A bit of a clumsy name for a sport, I'll readily admit. Mountain boarding? Also known as 'all-terrain boarding', or perhaps 'grass boarding'. Or pretty much anything you like, noone's heard of it so you'll have to explain what you mean anyway.
So what is it? Well, imagine a skateboard, but made longer, and instead of having small plastic wheels mounted underneath, put a springy metal chassis underneath to support big metal tyred wheels at each corner. OK? Right, now put footstraps on it, find a grassy hill, and launch yourself down the fall line. But I recommend you get some elbow / knee / wrist / head protection first, because this is going to hurt.
It was Summer99, and myself and Foxy Andy were pining for the snows. So in search of that elusive 'board-riding' feeling, when we heard of this new-fangled All- terrain boarding thing, we just had to give it a whirl. There aren't many places that have heard of it, but we found one at Stubbers Adventure Centre (see links later), in Essex, UK.
Thankfully, all the protection kit was provided for us, and after strapping ourselves in, we got a run-through of the basics of board control. I was hoping that it would be fairly similar to snowboarding, to give us a fighting chance, but although the ideas were the same, the response from the board was much different - very immediate and very direct. And you can't brake in the same way, you can't just dig in the edge to scrape off a bit of speed, because the wheels don't grip in the same way. This board wants to run.
Lesson number 1 - If you do try and dig the edge in to slow down, the board will carry on going and leave you leaning backwards - not a good thing. Overcook it and the wheels let go of the earth and introduce it to you instead.
The centre we used had two kinds of board, a beginners' board (supposedly easier to control) and a more responsive type. The beginners' board didn't have footstraps, so that you can jump off at the vital moment, but it therefore needs a handheld leash so it doesn't race off without you. It's personal preference whether you like being able to jump off or not, but I myself felt more precarious when I couldn't use the straps to push the board (like on snow).
Lesson number 2 - Try to do anything fancy without footstraps and you'll soon know about it.
First of all we tackled a couple of gentle runs down the short slope, trying in turn to make smooth left or right turns (with variable success). Fortunately there was a convenient runoff field of long grass at the bottom! Next up was the slalom challenge, but two or three poles were about as many as we could manage! Getting the hang of it slowly though.
Lesson number 3 - Bend the knees! Keep your weight forward! Turn with your upper body! Same rules as on snow, but these suckers are a lot less forgiving.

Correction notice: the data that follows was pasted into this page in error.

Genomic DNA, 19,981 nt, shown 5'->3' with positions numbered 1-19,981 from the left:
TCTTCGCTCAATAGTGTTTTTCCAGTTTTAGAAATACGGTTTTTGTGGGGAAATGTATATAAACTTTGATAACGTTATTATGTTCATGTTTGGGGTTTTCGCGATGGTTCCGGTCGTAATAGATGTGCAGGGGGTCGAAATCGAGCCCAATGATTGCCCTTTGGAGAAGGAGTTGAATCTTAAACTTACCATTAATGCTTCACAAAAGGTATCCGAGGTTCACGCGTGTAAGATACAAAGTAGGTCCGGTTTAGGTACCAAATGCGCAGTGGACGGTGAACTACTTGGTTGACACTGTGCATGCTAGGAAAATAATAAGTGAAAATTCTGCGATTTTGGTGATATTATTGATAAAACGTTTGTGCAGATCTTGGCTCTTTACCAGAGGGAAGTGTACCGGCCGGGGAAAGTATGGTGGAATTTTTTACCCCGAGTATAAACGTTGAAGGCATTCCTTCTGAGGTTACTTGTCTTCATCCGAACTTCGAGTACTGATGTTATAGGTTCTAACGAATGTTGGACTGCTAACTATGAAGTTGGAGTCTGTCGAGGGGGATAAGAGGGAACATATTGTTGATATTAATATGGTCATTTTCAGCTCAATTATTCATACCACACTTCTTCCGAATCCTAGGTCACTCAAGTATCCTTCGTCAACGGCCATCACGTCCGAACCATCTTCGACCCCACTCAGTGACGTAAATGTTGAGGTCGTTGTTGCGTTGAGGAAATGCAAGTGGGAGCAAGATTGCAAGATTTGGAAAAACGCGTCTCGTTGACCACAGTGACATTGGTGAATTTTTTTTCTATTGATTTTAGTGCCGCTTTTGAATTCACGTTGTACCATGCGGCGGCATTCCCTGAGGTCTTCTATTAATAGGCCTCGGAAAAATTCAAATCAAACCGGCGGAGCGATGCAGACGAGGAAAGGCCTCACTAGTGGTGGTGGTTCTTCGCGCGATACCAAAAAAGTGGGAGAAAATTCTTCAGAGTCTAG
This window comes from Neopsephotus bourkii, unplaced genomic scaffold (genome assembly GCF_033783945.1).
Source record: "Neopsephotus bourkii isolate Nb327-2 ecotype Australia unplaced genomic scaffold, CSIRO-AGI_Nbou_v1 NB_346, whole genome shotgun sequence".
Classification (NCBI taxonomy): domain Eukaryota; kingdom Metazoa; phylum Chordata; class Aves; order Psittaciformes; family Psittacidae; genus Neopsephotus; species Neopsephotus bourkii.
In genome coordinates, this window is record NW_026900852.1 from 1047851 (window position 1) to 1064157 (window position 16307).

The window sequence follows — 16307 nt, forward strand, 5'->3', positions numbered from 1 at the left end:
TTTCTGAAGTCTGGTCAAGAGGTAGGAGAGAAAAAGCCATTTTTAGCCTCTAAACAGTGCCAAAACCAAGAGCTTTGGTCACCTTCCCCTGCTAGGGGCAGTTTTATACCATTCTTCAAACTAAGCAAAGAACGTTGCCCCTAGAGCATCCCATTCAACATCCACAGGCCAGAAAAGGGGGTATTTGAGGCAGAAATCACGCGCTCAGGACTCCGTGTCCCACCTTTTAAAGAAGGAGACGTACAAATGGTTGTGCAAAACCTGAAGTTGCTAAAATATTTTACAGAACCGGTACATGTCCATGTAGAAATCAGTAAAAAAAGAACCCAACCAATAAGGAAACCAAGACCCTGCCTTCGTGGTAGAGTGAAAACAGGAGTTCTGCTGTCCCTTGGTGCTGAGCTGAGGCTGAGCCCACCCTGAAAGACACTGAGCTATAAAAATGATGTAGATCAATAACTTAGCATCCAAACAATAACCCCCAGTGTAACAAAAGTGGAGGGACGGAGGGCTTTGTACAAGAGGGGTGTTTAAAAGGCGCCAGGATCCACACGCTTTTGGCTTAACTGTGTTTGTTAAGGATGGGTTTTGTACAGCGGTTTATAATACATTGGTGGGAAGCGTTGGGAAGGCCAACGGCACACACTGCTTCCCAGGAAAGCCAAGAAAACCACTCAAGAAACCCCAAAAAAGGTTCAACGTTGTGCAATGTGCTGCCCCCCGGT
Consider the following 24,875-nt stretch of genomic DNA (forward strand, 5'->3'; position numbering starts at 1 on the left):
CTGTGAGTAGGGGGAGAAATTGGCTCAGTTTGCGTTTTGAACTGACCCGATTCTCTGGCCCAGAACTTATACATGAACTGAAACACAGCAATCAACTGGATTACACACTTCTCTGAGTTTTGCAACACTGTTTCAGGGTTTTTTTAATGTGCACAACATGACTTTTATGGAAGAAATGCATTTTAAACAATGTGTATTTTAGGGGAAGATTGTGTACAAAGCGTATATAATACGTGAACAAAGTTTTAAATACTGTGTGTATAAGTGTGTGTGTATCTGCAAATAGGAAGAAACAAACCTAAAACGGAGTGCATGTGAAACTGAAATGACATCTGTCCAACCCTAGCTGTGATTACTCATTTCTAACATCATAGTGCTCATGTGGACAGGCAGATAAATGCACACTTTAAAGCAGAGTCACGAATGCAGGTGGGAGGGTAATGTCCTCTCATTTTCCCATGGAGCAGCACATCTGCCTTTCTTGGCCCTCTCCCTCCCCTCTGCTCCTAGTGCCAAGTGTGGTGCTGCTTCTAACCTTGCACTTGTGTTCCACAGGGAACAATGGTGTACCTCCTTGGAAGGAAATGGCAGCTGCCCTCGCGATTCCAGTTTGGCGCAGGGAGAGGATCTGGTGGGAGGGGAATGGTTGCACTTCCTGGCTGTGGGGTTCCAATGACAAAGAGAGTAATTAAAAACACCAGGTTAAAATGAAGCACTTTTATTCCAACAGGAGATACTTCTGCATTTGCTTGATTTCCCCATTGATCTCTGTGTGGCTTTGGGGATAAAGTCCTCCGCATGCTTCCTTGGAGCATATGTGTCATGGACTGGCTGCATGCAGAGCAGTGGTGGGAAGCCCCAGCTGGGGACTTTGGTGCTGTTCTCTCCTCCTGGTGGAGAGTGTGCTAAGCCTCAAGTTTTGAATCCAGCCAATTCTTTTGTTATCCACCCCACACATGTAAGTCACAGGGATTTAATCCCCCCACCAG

"Enough of this tame slope", we eventually cried. "What did you say about a terrain park?" So we raced over to the other side of the slope, where we eagerly anticipated their jumps, bumps and banks. Sadly, when we were there, the recently-created terrain hadn't really had chance to settle in, and was therefore extremely bumpy and uneven. With any luck they've improved it since then, and hopefully enlarged the banks to give you a proper chance of riding them. To further our disappointment, the sun had baked it all into a rock-hard bumpy mess, but like I said it was in its early days then and that was a long time ago.
Lesson number 4 - You've got to watch those little advanced boards when they start a-twitchin'. They've got such a small turning circle that by the time they've sprung a little to the left, all of a sudden you're leaning to the right, making it turn that way a little bit faster. Before you know it, you're doing the bendy-leg dance, with the board doing a frantic slalom underneath you. And you know that can't last for long.
So after the terrain park, there was only one thing left to try. "Got any jumps, mister?", we asked. And sure enough, there was one. Quite small, but big enough for us. Looks like nothing on the photos, but anything big enough to get all four wheels off terra firma is going to put your landing skills to the test. Especially on the twitchy board. (I didn't try jumping on the footstrapless beginners board, but I guess for skateboarders that may be more natural?).
Lesson number 5 - Whatever you do, make sure you take off and land with your weight completely neutral. If you lean in mid-air, you're going to lean a lot more when the board lands again...
Well OK, just a few. Just to give you an idea.
Adventure on the bumpy terrain park
Foxy Andy strapped in and carving away
Foxy Andy showing us his legendary style and grace,
this time with a little strapless number
OK, you have to stretch your imagination
to call this shot 'jumping', but I promise
all four wheels did get off the ground.
This sport is so cool, even Ant and Dec and Cat Deeley
had a go!
(Sadly not while we were there).